Even noncompliant ship owners incur some costs related to MARPOL Annex I oily waste management regulations in order to trade in global waters. However, the cost differences between an Owner investing only in "lip service" compliance, such as maintaining up to date certificates, installing an Oily Water Separator on board, and filling out a falsified Oil Record Book, versus a prudent Owner attempting to address the intention of the regulation, can be significant.
This project is an effort to quantify this cost difference and compare it to the risk of discovery and prosecution of non-compliance, which has become more common and costly in recent years, particularly in US waters.
The primary deliverable of this project is a spreadsheet analysis of ship owner costs related to MARPOL Annex I compliance1. This spreadsheet is available for download here, and can be edited by ship owners and other stakeholders to more accurately reflect their specific costs. The spreadsheet may help ship owners make an economic case for investments in compliance, as well as identify potential cost saving opportunities and optimal ship-specific approaches to oily waste stream management. The majority of this report describes the approach, intended use and limitations of the spreadsheet.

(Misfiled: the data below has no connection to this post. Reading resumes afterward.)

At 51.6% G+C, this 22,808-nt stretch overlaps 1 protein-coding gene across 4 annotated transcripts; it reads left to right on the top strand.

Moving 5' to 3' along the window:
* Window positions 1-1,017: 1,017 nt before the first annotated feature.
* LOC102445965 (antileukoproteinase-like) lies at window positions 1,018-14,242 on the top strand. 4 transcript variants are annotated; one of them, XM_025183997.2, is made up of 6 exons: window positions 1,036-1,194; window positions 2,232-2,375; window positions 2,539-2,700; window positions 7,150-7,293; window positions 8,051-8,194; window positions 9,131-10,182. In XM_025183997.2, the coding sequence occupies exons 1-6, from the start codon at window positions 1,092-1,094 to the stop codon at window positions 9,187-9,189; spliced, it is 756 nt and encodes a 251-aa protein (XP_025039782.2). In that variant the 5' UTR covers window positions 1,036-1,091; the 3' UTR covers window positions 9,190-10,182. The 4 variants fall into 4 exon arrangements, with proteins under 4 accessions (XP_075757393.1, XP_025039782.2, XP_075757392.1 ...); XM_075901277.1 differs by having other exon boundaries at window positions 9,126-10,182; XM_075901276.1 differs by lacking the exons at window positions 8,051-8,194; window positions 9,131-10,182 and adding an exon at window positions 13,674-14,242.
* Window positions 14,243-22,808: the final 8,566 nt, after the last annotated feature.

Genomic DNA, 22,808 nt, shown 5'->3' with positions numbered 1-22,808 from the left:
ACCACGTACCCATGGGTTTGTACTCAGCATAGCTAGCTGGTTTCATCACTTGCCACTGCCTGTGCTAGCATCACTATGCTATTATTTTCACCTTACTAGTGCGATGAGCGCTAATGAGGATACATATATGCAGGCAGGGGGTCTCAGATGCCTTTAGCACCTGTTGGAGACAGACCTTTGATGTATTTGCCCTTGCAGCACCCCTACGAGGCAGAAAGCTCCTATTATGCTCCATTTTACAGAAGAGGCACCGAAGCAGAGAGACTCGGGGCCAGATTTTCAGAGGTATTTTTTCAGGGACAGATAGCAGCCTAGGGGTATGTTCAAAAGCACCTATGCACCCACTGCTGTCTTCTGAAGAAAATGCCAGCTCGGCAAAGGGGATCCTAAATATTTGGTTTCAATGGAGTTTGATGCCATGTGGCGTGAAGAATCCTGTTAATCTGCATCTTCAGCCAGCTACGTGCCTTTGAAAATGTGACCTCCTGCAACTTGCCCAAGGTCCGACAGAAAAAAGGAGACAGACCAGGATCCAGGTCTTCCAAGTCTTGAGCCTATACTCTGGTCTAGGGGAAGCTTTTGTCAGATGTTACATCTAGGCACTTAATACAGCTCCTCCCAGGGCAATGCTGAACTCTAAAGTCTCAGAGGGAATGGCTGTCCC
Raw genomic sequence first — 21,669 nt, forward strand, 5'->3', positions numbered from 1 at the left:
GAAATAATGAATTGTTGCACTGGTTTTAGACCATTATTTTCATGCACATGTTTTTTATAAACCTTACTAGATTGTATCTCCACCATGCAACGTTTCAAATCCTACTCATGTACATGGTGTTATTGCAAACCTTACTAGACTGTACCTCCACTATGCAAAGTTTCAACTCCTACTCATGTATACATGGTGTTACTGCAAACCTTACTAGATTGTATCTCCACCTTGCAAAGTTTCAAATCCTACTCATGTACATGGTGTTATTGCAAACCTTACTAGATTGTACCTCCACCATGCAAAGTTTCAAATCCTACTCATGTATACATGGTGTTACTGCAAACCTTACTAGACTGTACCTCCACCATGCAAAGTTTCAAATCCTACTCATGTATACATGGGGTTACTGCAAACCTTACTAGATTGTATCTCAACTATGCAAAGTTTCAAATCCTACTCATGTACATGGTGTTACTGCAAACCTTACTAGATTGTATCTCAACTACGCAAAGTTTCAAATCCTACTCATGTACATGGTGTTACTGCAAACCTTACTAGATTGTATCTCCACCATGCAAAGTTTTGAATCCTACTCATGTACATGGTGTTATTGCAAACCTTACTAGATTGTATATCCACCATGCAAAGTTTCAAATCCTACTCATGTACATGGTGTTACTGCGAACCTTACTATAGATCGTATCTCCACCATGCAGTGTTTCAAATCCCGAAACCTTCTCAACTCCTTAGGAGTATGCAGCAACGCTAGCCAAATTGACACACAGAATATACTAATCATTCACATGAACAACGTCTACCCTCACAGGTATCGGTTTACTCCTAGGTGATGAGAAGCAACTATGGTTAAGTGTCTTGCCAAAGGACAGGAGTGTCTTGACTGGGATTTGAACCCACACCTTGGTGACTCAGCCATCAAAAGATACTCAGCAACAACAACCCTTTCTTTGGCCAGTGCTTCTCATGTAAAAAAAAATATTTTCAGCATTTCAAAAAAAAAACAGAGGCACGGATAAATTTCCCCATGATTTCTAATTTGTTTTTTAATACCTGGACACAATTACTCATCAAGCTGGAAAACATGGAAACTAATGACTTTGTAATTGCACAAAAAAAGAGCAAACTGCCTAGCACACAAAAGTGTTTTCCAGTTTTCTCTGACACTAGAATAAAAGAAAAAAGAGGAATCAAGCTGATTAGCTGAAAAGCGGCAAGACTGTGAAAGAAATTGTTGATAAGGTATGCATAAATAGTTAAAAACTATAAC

Based on the cost data gathered during our project, it was observed is that if a ship owner takes a ship-specific approach to developing an oily waste management plan for a particular vessel, they could generally be economically competitive with non-compliant vessels when the risk of enforcement actions was taken into account. However, for some vessels2 it may still be (economically) advantageous to pollute, which implies that the USCG, DOJ and other international enforcement agencies may need to further increase efforts at discovery and prosecution, or increase penalties, to disincentivize oily waste pollution for all ship owners.